Could you pay your mortgage following a financial shock?
When you take out a mortgage, banks will assess the affordability to ensure you can continue to meet repayments. However, it’s impossible to know what’s around the corner. If a financial shock affected your income, would you be able to keep up with the mortgage?
For many, a mortgage is the biggest monthly expense they have. While you may have taken some time to consider how a new mortgage would affect your budget, have you ever thought about how you’d cope if your income stopped or fell? Building up financial resilience now can ensure you’re more secure should you face a financial shock.
Missing a mortgage payment can cause stress, mean you lose your home, and can have a long-term impact on your ability to borrow.
While banks will work with you if you’re facing financial difficulties, if you miss a mortgage payment it can have negative consequences. Usually, a missed payment will be noted on your credit report, which will affect your credit rating and potentially whether you can borrow money in the future. Your lender is also likely to add late fees to the payments, adding further financial pressure.
If you fall behind on mortgage payments by 90 days, this will often mean you’ve defaulted on the loan. At this point, a lender can begin repossession actions. This can lead to eviction, losing your home, and court action that will show up on your credit report.
If you find yourself in a position where you can’t make mortgage repayments, you should speak to your lender. They may be able to offer you a mortgage holiday or extend your mortgage term to reduce payments.
Taking steps to improve your financial resilience can mean you have a safety net to fall back on should a shock unexpectedly affect your income.
3 steps that can help you pay your mortgage in a crisis
1. Build an emergency fund
An emergency fund means you have accessible cash to use should you face a financial shock, whether because the boiler needs replacing, or you can’t pay your mortgage from your income.
While important, Hargreaves Lansdown research found one in four people don’t hold any savings at all. The fact that four in ten people have suffered expenses out of the blue in the last year, with an average cost of £1,420, demonstrates why an emergency fund is important. An emergency fund can provide you with the money you need in the short term following a financial shock.
Your circumstances and financial commitments will play a role in the size of the emergency fund you should build up. However, a general rule of putting away three to six months’ worth of essential expenses is a good place to start.
2. Make mortgage overpayments
There are many benefits to overpaying your mortgage. One of the most common reasons is that it will reduce the cost of borrowing over the long term and mean you’re mortgage-free sooner.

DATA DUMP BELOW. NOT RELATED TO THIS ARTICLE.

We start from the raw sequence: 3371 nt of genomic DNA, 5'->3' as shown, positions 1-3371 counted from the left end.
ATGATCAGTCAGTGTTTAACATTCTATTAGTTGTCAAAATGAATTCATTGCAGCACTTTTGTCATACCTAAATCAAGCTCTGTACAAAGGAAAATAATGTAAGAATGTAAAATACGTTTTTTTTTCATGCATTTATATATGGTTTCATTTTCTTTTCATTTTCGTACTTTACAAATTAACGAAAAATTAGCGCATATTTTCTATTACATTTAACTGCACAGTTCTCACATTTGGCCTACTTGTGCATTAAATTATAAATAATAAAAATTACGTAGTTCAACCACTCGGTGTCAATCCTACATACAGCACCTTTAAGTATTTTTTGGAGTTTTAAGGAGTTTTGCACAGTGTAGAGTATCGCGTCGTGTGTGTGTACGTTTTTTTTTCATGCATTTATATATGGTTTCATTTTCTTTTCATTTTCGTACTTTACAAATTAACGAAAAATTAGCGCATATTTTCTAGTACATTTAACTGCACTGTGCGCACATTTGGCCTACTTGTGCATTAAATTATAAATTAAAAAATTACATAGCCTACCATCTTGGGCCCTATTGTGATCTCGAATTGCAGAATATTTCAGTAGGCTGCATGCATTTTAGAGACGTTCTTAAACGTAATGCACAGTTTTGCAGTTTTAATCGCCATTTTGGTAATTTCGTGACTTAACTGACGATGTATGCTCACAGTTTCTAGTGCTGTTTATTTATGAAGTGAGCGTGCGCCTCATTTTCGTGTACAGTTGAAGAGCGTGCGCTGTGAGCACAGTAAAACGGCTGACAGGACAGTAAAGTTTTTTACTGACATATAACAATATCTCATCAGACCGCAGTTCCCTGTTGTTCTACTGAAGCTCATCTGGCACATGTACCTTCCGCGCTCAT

However, it can also provide you with some flexibility if you face a financial shock. As you’ll be ahead on your mortgage payments, it could allow you to take a mortgage holiday if you need to without extending the term of your mortgage. For short-term shocks, it can mean your long-term goals stay on track while still providing you with some breathing space.
You can choose to make regular overpayments or a one-off lump sum. However, keep in mind that you won’t be able to withdraw this money for other purposes. If you don’t have an emergency fund, building one before making overpayments makes sense for most people.
You should also check your mortgage paperwork, as overpayments could lead to additional fees in some cases. Usually, you can overpay your mortgage by 10% before you incur additional charges but you should always check first.
3. Take out appropriate financial protection
Having an emergency fund and being able to take a repayment holiday are good options for financial shocks that affect short-term affordability. But what if your income is affected in the long term? This is where financial protection can provide peace of mind.
Critical illness cover pays out a lump on the diagnosis of certain conditions named within the policy. While an income protection policy could pay a regular income if you’re unable to work due to an accident or illness. Understanding what circumstances would put a strain on your household finances can help you select an appropriate financial protection policy. It means that should a financial shock have a long-term impact, you can continue to meet financial commitments, like your mortgage.
If you’d like to discuss how you can create a safety net to ensure your mortgage payments can be met, please contact us.
Please note: This blog is for general information only and does not constitute advice. The information is aimed at retail clients only.
Your home maybe repossessed if you do not keep up repayment on your mortgage.
Protection plans typically have no cash in value at any time and cover will cease at the end of term. If premiums stop, then cover will lapse.